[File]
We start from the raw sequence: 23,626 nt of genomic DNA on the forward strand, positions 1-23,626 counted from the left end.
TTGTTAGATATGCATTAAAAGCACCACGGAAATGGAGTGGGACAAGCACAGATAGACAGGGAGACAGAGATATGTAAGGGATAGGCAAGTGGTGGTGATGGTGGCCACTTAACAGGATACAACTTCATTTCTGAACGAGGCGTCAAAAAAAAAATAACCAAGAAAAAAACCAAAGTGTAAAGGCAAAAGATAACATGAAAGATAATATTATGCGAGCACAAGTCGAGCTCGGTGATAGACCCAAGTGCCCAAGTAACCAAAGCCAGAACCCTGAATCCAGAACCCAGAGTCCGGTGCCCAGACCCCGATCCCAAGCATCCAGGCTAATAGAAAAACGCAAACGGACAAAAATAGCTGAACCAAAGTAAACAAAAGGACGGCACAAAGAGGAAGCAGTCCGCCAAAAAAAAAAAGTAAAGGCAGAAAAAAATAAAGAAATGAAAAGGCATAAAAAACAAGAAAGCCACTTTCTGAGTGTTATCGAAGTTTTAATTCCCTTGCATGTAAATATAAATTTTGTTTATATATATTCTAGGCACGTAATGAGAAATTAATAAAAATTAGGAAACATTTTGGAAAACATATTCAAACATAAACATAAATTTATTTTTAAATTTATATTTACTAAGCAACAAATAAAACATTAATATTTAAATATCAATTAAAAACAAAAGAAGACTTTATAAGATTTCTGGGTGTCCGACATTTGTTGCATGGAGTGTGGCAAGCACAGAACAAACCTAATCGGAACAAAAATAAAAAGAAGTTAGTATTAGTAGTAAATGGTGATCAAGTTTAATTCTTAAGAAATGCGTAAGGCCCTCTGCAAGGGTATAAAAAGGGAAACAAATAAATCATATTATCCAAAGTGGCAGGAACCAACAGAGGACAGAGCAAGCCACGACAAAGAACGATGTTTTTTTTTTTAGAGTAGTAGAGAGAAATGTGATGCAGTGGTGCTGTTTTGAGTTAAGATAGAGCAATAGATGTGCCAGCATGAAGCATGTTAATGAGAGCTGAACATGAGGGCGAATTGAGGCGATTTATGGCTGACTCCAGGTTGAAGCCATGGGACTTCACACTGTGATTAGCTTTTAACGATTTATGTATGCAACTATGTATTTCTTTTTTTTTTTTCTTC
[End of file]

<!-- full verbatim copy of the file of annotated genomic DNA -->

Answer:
We start from the raw sequence: 23,626 nt of genomic DNA on the forward strand, positions 1-23,626 counted from the left end.
TTGTTAGATATGCATTAAAAGCACCACGGAAATGGAGTGGGACAAGCACAGATAGACAGGGAGACAGAGATATGTAAGGGATAGGCAAGTGGTGGTGATGGTGGCCACTTAACAGGATACAACTTCATTTCTGAACGAGGCGTCAAAAAAAAAATAACCAAGAAAAAAACCAAAGTGTAAAGGCAAAAGATAACATGAAAGATAATATTATGCGAGCACAAGTCGAGCTCGGTGATAGACCCAAGTGCCCAAGTAACCAAAGCCAGAACCCTGAATCCAGAACCCAGAGTCCGGTGCCCAGACCCCGATCCCAAGCATCCAGGCTAATAGAAAAACGCAAACGGACAAAAATAGCTGAACCAAAGTAAACAAAAGGACGGCACAAAGAGGAAGCAGTCCGCCAAAAAAAAAAAGTAAAGGCAGAAAAAAATAAAGAAATGAAAAGGCATAAAAAACAAGAAAGCCACTTTCTGAGTGTTATCGAAGTTTTAATTCCCTTGCATGTAAATATAAATTTTGTTTATATATATTCTAGGCACGTAATGAGAAATTAATAAAAATTAGGAAACATTTTGGAAAACATATTCAAACATAAACATAAATTTATTTTTAAATTTATATTTACTAAGCAACAAATAAAACATTAATATTTAAATATCAATTAAAAACAAAAGAAGACTTTATAAGATTTCTGGGTGTCCGACATTTGTTGCATGGAGTGTGGCAAGCACAGAACAAACCTAATCGGAACAAAAATAAAAAGAAGTTAGTATTAGTAGTAAATGGTGATCAAGTTTAATTCTTAAGAAATGCGTAAGGCCCTCTGCAAGGGTATAAAAAGGGAAACAAATAAATCATATTATCCAAAGTGGCAGGAACCAACAGAGGACAGAGCAAGCCACGACAAAGAACGATGTTTTTTTTTTTAGAGTAGTAGAGAGAAATGTGATGCAGTGGTGCTGTTTTGAGTTAAGATAGAGCAATAGATGTGCCAGCATGAAGCATGTTAATGAGAGCTGAACATGAGGGCGAATTGAGGCGATTTATGGCTGACTCCAGGTTGAAGCCATGGGACTTCACACTGTGATTAGCTTTTAACGATTTATGTATGCAACTATGTATTTCTTTTTTTTTTTTCTTC